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Institutions of Learning and Education in Islam: between the Cultural Accommodation of Change, Religious Orthodoxy and the Politics of Cultural Islamisation

  • Bassam Tibi

Abstract

Throughout Islamic history the conflict between the Enlightenment, that is, recognition of the primacy of reason vis-à-vis the sacred, and religious orthodoxy has revolved around a fight over the control of the institutions of learning. In medieval Islam the cultural borrowing from the Greek legacy contributed to the rise of Islamic rationalism. The Islamic fiqh-orthodoxy, though, succeeded in undermining the spread of this innovation in Islam. The great achievements of Islamic rational philosophers such as al-Kindi, Avicenna or Averroës, were thus being prevented from inclusion into the teaching of the madrasa, that is, the Islamic institution of learning. In cultural sociology, scholars are aware of the fact that new ideas and worldviews need to be institutionalised by establishing the related new knowledge in the system of education. Otherwise the new thinking will fail to have a social impact.1 This is exactly what happened in medieval Islam: Islamic rationalism was denied this needed institutionalisation and hence the lack of its impact on society becomes clear.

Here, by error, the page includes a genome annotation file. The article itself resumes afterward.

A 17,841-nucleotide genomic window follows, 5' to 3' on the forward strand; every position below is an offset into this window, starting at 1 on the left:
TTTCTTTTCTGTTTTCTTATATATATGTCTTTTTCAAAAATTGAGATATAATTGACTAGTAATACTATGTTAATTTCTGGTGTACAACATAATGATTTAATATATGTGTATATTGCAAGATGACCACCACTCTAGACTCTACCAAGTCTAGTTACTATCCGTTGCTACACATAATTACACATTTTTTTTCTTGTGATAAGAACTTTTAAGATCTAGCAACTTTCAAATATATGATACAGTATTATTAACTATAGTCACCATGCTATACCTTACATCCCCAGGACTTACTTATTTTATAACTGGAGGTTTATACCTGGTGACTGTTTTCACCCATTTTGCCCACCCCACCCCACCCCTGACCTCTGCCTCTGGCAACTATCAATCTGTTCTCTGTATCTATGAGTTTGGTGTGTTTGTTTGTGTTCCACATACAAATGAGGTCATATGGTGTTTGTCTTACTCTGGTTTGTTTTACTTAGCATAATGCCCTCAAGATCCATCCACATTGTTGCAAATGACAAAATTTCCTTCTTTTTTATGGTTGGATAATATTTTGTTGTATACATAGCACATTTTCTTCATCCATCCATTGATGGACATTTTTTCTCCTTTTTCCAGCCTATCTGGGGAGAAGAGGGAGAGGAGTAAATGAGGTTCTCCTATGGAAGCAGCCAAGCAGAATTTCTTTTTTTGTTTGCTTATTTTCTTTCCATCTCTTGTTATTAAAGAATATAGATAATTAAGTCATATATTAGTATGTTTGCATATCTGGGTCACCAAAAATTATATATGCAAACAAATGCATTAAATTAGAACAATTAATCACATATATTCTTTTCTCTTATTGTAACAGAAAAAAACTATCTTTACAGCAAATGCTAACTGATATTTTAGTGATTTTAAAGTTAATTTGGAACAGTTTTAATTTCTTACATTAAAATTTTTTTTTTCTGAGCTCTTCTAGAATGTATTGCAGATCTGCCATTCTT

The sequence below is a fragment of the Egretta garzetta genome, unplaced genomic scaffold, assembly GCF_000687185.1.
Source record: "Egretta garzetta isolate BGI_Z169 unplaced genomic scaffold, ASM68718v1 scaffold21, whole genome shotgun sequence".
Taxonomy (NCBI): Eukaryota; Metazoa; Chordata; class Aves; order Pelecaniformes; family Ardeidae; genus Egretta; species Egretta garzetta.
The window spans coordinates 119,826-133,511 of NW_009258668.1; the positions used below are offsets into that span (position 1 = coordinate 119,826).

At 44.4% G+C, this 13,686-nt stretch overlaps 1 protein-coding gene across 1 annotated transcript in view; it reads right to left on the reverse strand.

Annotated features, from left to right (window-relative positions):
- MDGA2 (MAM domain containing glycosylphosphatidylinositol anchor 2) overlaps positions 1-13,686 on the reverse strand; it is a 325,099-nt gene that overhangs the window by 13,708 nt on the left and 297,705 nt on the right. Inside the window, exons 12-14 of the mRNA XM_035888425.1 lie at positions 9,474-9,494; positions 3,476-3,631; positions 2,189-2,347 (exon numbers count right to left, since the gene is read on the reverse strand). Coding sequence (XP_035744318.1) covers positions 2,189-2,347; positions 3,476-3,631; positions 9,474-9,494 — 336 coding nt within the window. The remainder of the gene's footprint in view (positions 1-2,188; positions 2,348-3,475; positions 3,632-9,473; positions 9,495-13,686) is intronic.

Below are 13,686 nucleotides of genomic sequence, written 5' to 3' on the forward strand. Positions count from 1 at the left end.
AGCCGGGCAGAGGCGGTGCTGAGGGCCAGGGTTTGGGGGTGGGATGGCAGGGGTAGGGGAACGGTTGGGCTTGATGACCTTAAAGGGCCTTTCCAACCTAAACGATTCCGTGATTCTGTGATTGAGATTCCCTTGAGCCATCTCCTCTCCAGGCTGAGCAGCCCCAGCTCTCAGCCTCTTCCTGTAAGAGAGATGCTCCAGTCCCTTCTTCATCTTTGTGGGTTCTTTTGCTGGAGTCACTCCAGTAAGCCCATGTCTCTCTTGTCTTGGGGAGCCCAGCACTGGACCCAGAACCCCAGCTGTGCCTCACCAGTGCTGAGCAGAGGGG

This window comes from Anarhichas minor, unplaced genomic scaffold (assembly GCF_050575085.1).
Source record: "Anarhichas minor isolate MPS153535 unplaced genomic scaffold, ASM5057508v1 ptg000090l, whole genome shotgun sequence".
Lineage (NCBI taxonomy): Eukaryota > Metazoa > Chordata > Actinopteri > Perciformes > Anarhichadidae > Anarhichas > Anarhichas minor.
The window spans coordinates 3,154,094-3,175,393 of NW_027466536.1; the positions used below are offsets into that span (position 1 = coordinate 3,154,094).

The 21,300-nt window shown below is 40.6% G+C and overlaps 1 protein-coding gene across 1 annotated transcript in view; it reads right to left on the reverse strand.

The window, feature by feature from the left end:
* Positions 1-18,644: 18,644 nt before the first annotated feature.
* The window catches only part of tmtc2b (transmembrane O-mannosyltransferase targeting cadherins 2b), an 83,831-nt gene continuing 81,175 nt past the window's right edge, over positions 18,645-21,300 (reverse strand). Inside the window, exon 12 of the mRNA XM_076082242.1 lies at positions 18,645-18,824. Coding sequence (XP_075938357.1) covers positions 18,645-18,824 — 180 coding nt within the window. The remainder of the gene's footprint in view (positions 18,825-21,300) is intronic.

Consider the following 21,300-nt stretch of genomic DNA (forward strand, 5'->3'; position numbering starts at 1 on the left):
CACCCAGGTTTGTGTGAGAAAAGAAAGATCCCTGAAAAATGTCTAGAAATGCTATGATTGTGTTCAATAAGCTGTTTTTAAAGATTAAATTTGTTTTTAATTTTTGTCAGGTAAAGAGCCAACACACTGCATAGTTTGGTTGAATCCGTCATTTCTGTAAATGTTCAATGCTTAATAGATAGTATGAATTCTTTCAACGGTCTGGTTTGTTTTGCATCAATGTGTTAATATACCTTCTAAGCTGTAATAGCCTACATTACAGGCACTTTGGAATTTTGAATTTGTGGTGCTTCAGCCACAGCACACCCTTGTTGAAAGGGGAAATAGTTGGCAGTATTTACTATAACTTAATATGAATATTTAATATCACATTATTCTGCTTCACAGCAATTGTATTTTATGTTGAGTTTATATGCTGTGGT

Keywords

Muslim Country Muslim World Eleventh Century High Institution Muslim Society 
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Notes

  1. 1.
    See chapter 8 on institutionalisation of science in Robert Wuthnow, Meaning and Moral Order: Explorations in Cultural Analysis, Berkeley, 1987, pp. 265ff. Concerning the failure of Islamic rationalism to be institutionalised, see Google Scholar
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Copyright information

© Palgrave Macmillan, a division of Macmillan Publishers Limited 2005

Authors and Affiliations

  • Bassam Tibi
    • 1
    • 2
  1. 1.University of GöttingenGermany
  2. 2.Cornell UniversityUSA

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